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7 banking trends to watch in 2016

In 2015, we have seen increased regulatory scrutiny as supervisory bodies look to reform the banking industry and a new culture of supervision and best practice continues to be set by the Bank of England. The aim of this increased crackdown is to support resilience of individual institutions and the system as a whole.

Over the course of 2015, we’ve also seen increased emphasis on improving customer experience and supporting better customer outcomes. That’s why organisations are beginning to understand the critical role of data to help them become more customer centric. Looking ahead to 2016, it’s clear that there will be a continued focus on implementing best practice regulatory requirements and an increased emphasis on customer-centricity.  

Here’s my round-up of the top seven trends to prepare for in 2016:  

1. The IFRS 9 deadline draws near

In January 2018, banks will have to change the process that calculates their credit impairments. While 2018 may seem quite a long way off, there is a lot of work to be done in order to meet the requirements on time. By the end of 2016, organisations should have completed the design and build of models, and be validating the models in order to gain governance approval prior to implementation and parallel run.  

2. Increased focus on stress testing and ICAAP

Stress testing will continue to develop in the UK and become an increasingly important supervisory tool. Firms will need to think about how to join up their risk management and stress testing responses. While the Bank of England is limited concurrent stress testing to firms with retail deposits greater than £50 billion, a new emphasis on Internal Capital Adequacy Assessment Process (ICAAP) will make stress testing important for every financial institution in the UK.  

3. Making sense of data will become critical

It’s time for financial institutions to get serious about Big Data. During 2015 the focus was more on infrastructure and all costs associated with it. What seems to be missing in the bigger picture is the true value of big data to drive practical, actionable strategic insights. What’s more, appetite from regulators for more granular data has been growing since the financial crisis. Overall it will be increasingly important for firms to produce reliable and meaningful data.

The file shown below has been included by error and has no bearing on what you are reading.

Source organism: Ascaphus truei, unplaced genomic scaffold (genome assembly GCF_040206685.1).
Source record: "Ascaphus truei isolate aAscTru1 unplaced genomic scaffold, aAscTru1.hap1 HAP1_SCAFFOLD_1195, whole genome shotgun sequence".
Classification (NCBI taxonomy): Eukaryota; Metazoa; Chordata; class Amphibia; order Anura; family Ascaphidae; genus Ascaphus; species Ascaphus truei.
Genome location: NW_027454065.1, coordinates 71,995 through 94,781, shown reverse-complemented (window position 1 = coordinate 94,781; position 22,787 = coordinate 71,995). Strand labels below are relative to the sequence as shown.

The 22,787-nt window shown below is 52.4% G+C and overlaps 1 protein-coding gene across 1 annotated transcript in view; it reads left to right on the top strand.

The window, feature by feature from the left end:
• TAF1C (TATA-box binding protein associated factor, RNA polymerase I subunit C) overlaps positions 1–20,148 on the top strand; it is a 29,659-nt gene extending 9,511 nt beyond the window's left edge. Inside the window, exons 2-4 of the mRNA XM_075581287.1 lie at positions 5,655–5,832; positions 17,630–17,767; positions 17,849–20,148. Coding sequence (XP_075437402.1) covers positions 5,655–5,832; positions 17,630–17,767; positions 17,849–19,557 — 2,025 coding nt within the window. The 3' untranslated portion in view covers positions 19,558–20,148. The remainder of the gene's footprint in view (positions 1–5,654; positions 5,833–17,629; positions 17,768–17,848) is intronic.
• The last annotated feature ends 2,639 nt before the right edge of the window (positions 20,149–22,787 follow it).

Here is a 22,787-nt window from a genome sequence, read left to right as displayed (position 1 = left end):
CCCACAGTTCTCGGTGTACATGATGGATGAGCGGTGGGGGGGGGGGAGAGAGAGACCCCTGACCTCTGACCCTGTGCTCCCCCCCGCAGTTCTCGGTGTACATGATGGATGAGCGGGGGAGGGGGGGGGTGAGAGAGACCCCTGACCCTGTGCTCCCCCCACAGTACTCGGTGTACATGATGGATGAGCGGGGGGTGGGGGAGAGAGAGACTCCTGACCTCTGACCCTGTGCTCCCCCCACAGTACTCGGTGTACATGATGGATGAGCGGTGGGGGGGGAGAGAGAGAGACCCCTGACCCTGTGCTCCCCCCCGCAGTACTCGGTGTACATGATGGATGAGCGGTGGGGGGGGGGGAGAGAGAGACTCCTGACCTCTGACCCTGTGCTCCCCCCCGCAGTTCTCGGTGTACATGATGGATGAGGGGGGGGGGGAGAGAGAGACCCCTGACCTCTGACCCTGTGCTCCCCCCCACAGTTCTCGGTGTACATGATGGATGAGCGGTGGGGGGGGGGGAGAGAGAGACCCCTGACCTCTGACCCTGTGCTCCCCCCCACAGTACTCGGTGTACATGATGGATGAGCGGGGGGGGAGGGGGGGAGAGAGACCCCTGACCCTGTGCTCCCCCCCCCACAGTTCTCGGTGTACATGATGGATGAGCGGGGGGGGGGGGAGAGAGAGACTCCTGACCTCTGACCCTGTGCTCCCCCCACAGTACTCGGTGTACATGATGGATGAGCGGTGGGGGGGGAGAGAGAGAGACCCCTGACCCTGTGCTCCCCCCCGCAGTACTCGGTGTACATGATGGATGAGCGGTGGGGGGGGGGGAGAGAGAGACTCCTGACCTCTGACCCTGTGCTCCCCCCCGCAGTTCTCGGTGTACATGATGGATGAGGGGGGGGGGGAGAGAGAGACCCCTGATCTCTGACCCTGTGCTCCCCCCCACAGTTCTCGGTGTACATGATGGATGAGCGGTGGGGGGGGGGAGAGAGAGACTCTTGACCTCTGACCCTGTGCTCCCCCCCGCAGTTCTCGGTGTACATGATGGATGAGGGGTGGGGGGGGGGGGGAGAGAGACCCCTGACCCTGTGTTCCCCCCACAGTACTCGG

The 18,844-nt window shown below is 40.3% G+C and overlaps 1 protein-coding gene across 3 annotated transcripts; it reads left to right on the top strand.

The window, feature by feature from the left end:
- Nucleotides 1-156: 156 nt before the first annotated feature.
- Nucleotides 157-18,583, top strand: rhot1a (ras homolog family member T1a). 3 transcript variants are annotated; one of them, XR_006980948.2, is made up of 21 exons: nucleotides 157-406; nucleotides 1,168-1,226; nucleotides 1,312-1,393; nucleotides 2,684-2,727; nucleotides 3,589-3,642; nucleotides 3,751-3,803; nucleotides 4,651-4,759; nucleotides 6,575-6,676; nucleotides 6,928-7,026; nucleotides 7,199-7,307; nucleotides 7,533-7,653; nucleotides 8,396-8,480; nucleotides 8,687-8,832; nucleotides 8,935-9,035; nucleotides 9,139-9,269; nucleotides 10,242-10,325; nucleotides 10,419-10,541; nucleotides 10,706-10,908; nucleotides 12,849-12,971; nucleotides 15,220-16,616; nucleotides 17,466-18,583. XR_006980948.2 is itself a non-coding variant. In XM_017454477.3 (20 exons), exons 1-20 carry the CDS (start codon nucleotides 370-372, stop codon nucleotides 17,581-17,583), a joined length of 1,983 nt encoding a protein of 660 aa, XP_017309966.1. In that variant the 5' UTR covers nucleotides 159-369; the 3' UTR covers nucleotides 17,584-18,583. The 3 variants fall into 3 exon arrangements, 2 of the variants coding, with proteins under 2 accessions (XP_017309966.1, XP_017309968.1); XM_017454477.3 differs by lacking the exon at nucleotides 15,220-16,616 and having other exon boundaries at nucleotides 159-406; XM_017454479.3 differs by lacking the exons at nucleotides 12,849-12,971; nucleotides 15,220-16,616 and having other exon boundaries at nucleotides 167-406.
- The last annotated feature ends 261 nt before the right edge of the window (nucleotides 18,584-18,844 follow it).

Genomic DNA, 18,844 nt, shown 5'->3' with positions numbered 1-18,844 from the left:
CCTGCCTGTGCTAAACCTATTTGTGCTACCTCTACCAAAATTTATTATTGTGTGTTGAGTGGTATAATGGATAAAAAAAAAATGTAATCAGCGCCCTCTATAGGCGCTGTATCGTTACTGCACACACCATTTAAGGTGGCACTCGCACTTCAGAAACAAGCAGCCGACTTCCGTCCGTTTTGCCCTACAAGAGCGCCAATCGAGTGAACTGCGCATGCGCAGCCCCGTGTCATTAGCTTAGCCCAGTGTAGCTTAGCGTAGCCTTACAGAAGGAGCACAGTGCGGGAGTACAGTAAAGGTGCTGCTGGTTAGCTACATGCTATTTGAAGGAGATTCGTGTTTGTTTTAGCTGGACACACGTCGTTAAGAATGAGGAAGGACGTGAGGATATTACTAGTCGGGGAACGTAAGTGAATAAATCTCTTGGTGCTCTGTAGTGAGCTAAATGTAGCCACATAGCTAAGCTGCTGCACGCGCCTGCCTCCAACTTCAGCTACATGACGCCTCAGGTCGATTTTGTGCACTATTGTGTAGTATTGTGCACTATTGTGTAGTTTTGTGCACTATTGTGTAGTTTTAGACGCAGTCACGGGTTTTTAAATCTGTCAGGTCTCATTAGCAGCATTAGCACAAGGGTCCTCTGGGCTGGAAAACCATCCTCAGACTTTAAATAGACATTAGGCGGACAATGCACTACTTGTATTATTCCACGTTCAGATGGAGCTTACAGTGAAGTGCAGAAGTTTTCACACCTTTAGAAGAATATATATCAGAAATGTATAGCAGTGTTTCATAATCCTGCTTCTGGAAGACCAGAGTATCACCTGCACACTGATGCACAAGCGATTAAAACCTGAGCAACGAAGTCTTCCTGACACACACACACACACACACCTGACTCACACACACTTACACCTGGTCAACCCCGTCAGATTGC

4. Innovation will improve the customer experience

In order to meet the needs of today’s savvy consumers, banks have to provide a joined-up 24/7 customer experience. Those who embrace this, and align these experiences with measures to increase customer value will be the ones who succeed – by offering advice and support to customers at every touch point from brand advertising to social media complaints. The power of delivering an excellent customer experience can never be underestimated.    

5. Consumers will demand a personalised experience

Organisations will need to gain new insights about their customers, including who they are and how they behave, and then use this information to predict their future needs. New tools and predictive modelling will create a shift towards more customer-centric customer communications. As banks get to grips with this, they will be able to work out exactly which combinations of contacts, products and offers the customer prefers to receive. This will mean that banks can take the most appropriate action based on the customer’s needs, lifestyle, preferences and value to the bank.  

6. Optimisation will become the ultimate business tool

Optimisation allows you to make the best decisions in the current circumstances according to a whole host of factors and in a wide range of business processes. It’s applicable to almost any business process where robust data sets exist, and will be used more widely in 2016 for marketing, customer pricing, customer value modelling, collections and even fraud.  

7. Internal teams will work much more closely together

The key banking challenges of 2016 will no longer just affect the credit risk teams in silo. From the regulatory requirements through to the challenges of providing the ultimate customer experience will impact every department across the bank. This means that teams will need to work much more closely together to thrive and survive in the new banking world. 

In addition, regulators are paying close attention to senior management involvement, and expect them to be fully involved in all key requirements.  

Get ahead today

Many industry analysts are reporting that business volumes are steadily growing and confidence is improving, with optimism across the sector rising. So while it is reported that costs are being kept under control and profitability improving, it’s time for banks to look to the future and make the most of opportunities available now.  

Those who get ahead now, stand themselves in good stead to not only meet regulatory requirements on time, but to also provide the best customer experience and support better customer outcomes.


Comments: (1)

Balasubramaniam Gd
Balasubramaniam Gd - DBS - singapore 31 December, 2015, 02:12Be the first to give this comment the thumbs up 0 likes

Well put i thing point 3 and point 7 are critical for each orgnaisaion to become one head on one shoulder, breaking the silos and making internal synergy holistic this apparently is lacking accross Industry in Financial Services.

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